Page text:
I am sure that most Iranian-Americans respect those in the Iranian-American community who are proud of their roots. Most would be gratified to see that Mrs. Ameri stated that she was proud of her Iranian roots in the National Iranian American Council news release dated 2/19/04. Certainly, this NIAC web site is intended for a mainly Iranian audience. Then I looked at Mrs. Ameri's campaign web site which appears to be intended for much wider audience.

I fully expected that she would again express her pride in being Iranian. I was very confused, however, when I discovered that this congressional candidate, who in one interview gushed ethnic pride in being Iranian, failed to mention even once, anywhere on her own web site either the word "Iran" or "Iranian". She merely mentions that she's fluent in "Persian". I'm sure that it was simply a mistake that she overlooked the fact of mentioning her place of birth or her ethnic background in her campaign biographical data sheet.

If you don't believe me look at her site yourself and you will see that I am telling the truth. The Inescapable truth is that Mrs. Ameri is no different from any other political candidate in America. Every single, last one of them is two-faced. When it's advantageous to play up her Iranian roots to one group, she does it. When it's advantageous to conveniently forget her Iranian roots with another group, she does it.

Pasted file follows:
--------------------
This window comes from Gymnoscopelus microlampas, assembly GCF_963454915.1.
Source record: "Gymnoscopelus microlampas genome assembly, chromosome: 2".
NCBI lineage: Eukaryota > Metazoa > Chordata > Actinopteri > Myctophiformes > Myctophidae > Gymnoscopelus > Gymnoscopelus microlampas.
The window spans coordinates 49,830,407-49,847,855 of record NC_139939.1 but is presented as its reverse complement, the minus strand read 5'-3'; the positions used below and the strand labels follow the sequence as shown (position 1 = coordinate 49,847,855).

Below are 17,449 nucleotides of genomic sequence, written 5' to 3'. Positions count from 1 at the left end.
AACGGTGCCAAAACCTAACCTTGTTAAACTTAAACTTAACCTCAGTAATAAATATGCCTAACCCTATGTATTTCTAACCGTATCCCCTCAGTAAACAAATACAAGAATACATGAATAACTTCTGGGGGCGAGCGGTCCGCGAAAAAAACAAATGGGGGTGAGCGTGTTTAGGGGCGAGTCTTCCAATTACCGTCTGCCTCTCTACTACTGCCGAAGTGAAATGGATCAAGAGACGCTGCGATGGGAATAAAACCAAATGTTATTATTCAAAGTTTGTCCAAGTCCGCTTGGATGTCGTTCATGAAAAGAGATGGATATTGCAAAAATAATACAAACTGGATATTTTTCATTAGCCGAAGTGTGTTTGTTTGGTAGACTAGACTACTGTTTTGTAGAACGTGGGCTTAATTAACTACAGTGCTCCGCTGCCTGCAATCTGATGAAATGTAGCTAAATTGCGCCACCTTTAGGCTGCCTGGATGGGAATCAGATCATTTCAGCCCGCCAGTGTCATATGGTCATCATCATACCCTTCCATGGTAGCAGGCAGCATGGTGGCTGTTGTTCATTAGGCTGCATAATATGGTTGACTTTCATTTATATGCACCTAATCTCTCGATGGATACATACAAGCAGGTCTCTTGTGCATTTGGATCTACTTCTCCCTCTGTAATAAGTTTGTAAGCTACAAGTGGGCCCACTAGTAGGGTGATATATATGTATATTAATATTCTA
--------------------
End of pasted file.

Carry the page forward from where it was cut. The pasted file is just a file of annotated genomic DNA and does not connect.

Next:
Mrs. Ameri is no different from any other two-tongued politician in America? I am simply confused by the fact that you would play up her ethnicity to the extent that you do when she herself is trying to conceal it from the voters in her district. I fail to see the relevance of her ethnicity, especially in light of the fact that she doesn't wish for this information to be included on her web site. It almost seems as if you are more proud of her ethnic roots than she is.

I have nothing against Mrs. Ameri. I don't even reside in Oregon's 1st Congressional District. I have nothing against her politics and in fact other than what appears on her web site, I don't know what her positions are on various issues. A political candidate's position on the important issues facing America should determine how each of us casts our ballot. Any person in America is completely free, however, to select a political candidate based upon their own set of criteria whether that criteria is based on ethnicity, hair color, jacket size, number of cats and dogs, shoe size or nothing at all.